Despite the decades that have passed, Margaret Mead remains the Anthropologist You Are Most Likely To Be Asked About By The Person Sitting Next To You On The Plane. Her legacy is, to put it mildly, mixed. Many view her as the last really good ‘public anthropologist’ and an exemplar for female scientists everywhere. Others are much more critical — Michaeala di Leonardo (whose name I can never spell right) works hard to debunk the image of Mead as a proto leftist-feminist in Exotics at Home, for instance, and many anthropologists have taken issue with her fieldwork. The most obvious here is Derek Freeman, who spent much of his career launching extremely critical work on the fieldwork that resulted in Mead’s classic Coming of Age in Samoa.
To keep a long story very, very short: it appears that although Mead’s work on Samoa was problematic to the point that she probably ‘got it wrong’, Freeman himself was so vitriolic and (probably) mentally ill, that it is difficult for anyone to write a measured, reflective criticism of Mead without sounding like they are allying themselves with Freeman.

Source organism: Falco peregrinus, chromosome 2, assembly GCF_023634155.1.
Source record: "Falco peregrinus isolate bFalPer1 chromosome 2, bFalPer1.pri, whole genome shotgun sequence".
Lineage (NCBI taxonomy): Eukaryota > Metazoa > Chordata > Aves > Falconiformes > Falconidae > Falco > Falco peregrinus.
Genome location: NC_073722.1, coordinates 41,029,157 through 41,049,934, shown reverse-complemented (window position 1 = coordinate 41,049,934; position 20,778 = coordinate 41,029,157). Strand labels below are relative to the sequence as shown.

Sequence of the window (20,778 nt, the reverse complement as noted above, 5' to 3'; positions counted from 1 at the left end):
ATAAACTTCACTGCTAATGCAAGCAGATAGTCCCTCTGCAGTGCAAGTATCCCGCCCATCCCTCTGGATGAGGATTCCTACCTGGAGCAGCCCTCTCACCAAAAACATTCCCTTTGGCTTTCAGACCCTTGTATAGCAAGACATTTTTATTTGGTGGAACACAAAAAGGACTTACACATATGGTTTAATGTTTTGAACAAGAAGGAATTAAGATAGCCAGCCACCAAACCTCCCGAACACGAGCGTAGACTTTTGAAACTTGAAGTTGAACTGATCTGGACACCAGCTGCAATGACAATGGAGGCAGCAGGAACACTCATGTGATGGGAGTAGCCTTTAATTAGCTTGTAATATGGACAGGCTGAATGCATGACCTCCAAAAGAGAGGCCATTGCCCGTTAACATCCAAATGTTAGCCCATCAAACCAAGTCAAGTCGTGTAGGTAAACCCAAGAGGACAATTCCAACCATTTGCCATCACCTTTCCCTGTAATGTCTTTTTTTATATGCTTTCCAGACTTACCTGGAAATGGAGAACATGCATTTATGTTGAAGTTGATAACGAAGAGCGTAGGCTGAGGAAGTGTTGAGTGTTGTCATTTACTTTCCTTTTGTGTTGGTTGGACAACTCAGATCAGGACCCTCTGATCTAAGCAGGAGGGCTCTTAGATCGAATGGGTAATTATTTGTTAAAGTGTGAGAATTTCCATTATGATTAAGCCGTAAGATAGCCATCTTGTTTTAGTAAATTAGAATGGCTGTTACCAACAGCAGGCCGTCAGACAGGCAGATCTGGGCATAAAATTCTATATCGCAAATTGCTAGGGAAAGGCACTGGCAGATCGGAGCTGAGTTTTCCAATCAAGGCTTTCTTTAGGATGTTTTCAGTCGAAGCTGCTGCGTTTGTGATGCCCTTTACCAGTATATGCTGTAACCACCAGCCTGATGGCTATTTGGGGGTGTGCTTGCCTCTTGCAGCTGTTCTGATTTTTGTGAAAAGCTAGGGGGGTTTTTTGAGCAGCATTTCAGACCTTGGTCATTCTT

All of which is to say that if you are looking for a measured, reflective criticism of Mead, look no further than Ira Bashkow and Lise Dobrin’s “The Historical Study of Ethnographic Fieldwork: Margaret Mead and Reo Fortune among the Mountain Arapesh” which is “available free and open access for anyone to read”:http://www.virginia.edu/anthropology/faculty/Bashkow-Dobrin-2007.pdf. It is a great piece and I recommend it to all and sundry. It is very clearly written, short, and elegantly relates their analysis of Mead’s Arapesh research (which she got wrong) to a more fruitful discussion of how the fieldsite is co-constructed by anthropologists and their hosts.
So… if you only read one 7 page PDF on the history of Melanesian anthropology before World War II today… make it this one!